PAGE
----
" ‘On review of a court-tried case, [we will] affirm the circuit court's judgment unless there is no substantial evidence to support it, it is against the weight of the evidence, or it erroneously declares or applies the law.’ " ADB Cos. v. Socket Telecom, LLC , 618 S.W.3d 237, 244 (Mo. App. W.D. 2021) (quoting Ivie v. Smith , 439 S.W.3d 189, 198-99 (Mo. banc 2014) ). " ‘A claim that the judgment erroneously declares or applies the law ... involves review of the propriety of the trial court's construction and application of the law.’ "

Pierce v. Mo-Kan Sheet Metal Workers Welfare Fund , 616 S.W.3d 409, 413 (Mo. App. W.D. 2020) (quoting Pearson v. Koster , 367 S.W.3d 36, 43 (Mo. banc 2012) ). "This Court applies de novo review to questions of law decided in court-tried cases." Id. (internal quotation marks omitted).

I. Validity of the Marriage

Since 1921, Missouri has prohibited residents of this state from entering into common-law marriages.4 Thomson v. Thomson , 163 S.W.2d 792, 795 (Mo. App. 1942). "To eliminate common-law marriages, the legislature implemented solemnization and license requirements," otherwise known as a ceremonial marriage. Nelson v. Marshall , 869 S.W.2d 132, 134 (Mo. App. W.D. 1993). The law governing ceremonial marriages in this state has, for the last century, required that a marriage license be obtained from an authorized officer5 and that the marriage be solemnized by a person authorized by law to solemnize marriages. § 451.040.1.

Despite the abolition of common-law marriage in Missouri, "a presumption of a ceremonial marriage arises upon a showing of open cohabitation, declaration and conduct by the parties and general reputation, despite [an] inability to show a marriage license or any record of the issuance of one."6 Hodge v. Conley , 543 S.W.2d 326, 329 (Mo. App. 1976) ; see also Suddeth v. Hawkins , 202 S.W.2d 572, 575 (Mo. App. 1947) ("[T]he ordinary presumption of marriage that obtains where parties have cohabited together and have held themselves out as man and wife" is not destroyed by the abolition of common-law marriages.). This presumption is one of the strongest in the law, although it may be overcome by a clear, cogent, and convincing showing of invalidity. Forbis v. Forbis , 274 S.W.2d 800, 806 (Mo. App. 1955). This presumption applies in any case where the validity of the marriage is challenged.7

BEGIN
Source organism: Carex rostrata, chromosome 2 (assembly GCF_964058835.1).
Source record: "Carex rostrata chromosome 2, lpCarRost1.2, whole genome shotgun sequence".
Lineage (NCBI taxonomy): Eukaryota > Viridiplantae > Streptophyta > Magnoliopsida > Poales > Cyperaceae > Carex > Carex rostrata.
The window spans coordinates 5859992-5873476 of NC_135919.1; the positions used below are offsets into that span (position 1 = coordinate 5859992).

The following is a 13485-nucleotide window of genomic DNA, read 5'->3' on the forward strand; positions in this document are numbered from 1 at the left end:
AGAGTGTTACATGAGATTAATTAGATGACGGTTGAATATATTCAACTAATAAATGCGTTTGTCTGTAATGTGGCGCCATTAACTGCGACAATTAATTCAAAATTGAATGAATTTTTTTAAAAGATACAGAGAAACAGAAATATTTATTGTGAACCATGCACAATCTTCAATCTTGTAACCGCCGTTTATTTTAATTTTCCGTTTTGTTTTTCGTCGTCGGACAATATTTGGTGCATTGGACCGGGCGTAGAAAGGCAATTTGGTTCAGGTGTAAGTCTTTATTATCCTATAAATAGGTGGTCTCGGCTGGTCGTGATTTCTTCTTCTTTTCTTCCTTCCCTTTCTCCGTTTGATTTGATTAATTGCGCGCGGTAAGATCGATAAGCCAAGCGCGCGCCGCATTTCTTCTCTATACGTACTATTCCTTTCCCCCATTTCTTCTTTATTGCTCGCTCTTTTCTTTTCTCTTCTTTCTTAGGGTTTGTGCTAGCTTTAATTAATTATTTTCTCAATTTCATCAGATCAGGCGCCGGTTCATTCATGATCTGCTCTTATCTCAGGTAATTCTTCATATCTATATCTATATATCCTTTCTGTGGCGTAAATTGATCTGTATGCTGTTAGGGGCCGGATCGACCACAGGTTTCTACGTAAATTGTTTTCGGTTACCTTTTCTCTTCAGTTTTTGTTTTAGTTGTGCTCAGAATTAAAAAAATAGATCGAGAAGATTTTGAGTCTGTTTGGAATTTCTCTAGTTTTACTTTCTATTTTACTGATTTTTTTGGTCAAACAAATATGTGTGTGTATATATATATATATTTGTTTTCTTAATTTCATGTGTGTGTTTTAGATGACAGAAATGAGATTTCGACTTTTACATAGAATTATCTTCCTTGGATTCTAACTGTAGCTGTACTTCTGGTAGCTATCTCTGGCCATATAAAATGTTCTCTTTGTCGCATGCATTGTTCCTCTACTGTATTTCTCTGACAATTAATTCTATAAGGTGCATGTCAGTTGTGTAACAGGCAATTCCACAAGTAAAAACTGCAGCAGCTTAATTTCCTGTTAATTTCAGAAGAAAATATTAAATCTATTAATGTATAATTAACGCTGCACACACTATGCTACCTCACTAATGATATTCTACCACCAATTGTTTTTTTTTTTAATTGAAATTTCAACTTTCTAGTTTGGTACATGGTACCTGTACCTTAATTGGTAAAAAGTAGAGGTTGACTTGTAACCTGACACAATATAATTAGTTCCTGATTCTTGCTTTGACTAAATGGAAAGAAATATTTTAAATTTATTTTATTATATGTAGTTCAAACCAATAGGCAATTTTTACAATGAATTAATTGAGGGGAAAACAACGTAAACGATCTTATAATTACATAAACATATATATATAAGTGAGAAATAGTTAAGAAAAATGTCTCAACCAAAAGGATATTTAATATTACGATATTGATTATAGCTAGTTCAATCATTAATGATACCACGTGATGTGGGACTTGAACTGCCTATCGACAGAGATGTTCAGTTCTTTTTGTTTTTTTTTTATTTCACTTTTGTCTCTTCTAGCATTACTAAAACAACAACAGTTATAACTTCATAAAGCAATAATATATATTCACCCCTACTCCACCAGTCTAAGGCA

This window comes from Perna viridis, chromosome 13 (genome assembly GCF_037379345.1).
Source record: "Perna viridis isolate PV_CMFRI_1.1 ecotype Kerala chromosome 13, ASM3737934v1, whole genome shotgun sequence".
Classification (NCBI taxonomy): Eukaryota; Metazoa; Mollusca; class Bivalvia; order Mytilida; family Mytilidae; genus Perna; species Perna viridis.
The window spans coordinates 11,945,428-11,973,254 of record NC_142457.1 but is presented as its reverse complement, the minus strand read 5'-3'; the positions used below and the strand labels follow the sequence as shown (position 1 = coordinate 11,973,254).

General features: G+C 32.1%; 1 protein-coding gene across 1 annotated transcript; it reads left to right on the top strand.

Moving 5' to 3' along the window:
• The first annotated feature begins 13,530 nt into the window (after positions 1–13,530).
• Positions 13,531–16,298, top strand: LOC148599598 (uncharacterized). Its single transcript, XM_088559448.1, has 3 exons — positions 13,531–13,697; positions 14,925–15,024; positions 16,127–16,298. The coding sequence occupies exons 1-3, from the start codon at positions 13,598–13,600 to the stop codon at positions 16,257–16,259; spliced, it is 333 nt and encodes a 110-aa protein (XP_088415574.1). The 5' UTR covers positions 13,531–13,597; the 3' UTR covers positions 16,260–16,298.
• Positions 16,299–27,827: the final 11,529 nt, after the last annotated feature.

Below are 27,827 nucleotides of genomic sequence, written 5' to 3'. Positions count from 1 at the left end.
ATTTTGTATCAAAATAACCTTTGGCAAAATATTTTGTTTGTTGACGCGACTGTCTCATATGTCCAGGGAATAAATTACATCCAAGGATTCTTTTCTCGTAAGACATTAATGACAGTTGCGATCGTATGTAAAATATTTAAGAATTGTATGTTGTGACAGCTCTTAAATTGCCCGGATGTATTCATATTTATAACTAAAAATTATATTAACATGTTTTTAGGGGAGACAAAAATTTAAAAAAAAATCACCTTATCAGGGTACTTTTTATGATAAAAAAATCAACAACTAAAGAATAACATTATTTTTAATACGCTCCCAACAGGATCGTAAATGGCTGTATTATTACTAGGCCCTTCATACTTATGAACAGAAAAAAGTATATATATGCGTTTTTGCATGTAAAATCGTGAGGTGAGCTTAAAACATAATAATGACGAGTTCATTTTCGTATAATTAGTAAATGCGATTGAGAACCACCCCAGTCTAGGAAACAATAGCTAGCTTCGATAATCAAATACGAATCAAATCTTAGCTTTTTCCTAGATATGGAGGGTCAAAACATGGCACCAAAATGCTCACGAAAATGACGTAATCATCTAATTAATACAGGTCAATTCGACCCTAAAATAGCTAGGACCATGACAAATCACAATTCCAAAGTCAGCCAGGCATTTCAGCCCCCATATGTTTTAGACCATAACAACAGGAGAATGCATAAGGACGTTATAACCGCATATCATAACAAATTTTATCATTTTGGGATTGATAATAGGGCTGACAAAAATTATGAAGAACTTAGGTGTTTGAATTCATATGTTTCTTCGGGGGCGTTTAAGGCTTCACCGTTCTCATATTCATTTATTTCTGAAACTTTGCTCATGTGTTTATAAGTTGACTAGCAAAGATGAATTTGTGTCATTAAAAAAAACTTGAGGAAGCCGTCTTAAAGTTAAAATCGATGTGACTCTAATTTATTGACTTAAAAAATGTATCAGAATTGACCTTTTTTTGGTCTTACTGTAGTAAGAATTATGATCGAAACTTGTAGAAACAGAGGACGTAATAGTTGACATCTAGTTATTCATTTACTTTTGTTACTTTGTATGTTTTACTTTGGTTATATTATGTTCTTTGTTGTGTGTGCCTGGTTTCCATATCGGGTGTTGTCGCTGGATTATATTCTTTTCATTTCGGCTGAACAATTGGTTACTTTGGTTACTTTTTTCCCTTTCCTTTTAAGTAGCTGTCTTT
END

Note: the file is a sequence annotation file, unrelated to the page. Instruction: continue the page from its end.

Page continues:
The presumption that a ceremonial marriage exists is applicable in this case: Aldrich and Christina held a wedding ceremony attended by upwards of 100 attendees including their family and friends; they cohabited for twenty-seven years; they obtained title to and a mortgage for their family home as husband and wife; subsequent mortgages on the home were also acquired as husband and wife; over the years they filed tax returns under the category of "married filing jointly" and "married filing separately"; the couple's children, family, and friends believed them to be married; and they held wedding anniversaries commemorating their 1991 wedding ceremony.

But, it is undisputed, in fact agreed, that the parties did not obtain a marriage license prior to the October 25, 1991 wedding ceremony or at any time during their relationship. The unambiguous language of subsection 451.040.1 that declares that no marriage shall be recognized as valid unless a license has been obtained makes the license requirement mandatory and not merely directory. See Nelson , 869 S.W.2d at 135 ("Missouri is among the states whose ‘licensing statute plainly makes an unlicensed marriage invalid.’ [T]he court declines to follow those states which have declared their licensing provision as merely directory, and holds the absence of a marriage license as a fatal flaw.") (citations omitted). By failing to obtain a marriage license, the parties did not comply with the law of this state under subsection 451.040.1 to establish a valid marriage.

This is the crux of Aldrich's claim. He asserts that because Missouri does not recognize common-law marriage and a marriage license was never obtained, there was never a valid marriage between himself and Christina. And, therefore, the trial court erred in "dissolving" a marriage that never validly existed and distributing property that was never marital.

What Aldrich fails to appreciate is that his claims do not prevail simply by demonstrating the absence or non-issuance of a marriage license.8 For, Aldrich is not in a position to challenge the trial court's authority based on the assertion that his presumptive ceremonial marriage to Christina was invalid ab initio because they failed to obtain a marriage license. Indeed, Aldrich is equitably estopped from lodging such a challenge.

II. Equitable Estoppel

Generally, the application of equitable estoppel hinges upon...

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  • Craig v. Craig
    • United States
    • Missouri Court of Appeals
    • May 3, 2022
    ...evidence to support it, it is against the weight of the evidence, or it erroneously declares or applies the law." Aldrich v. Aldrich , 637 S.W.3d 485, 489 (Mo. App. W.D. 2021) (quoting ADB Cos. v. Socket Telecom, LLC , 618 S.W.3d 237, 244 (Mo. App. W.D. 2021) ). "[T]he trial court's judgmen......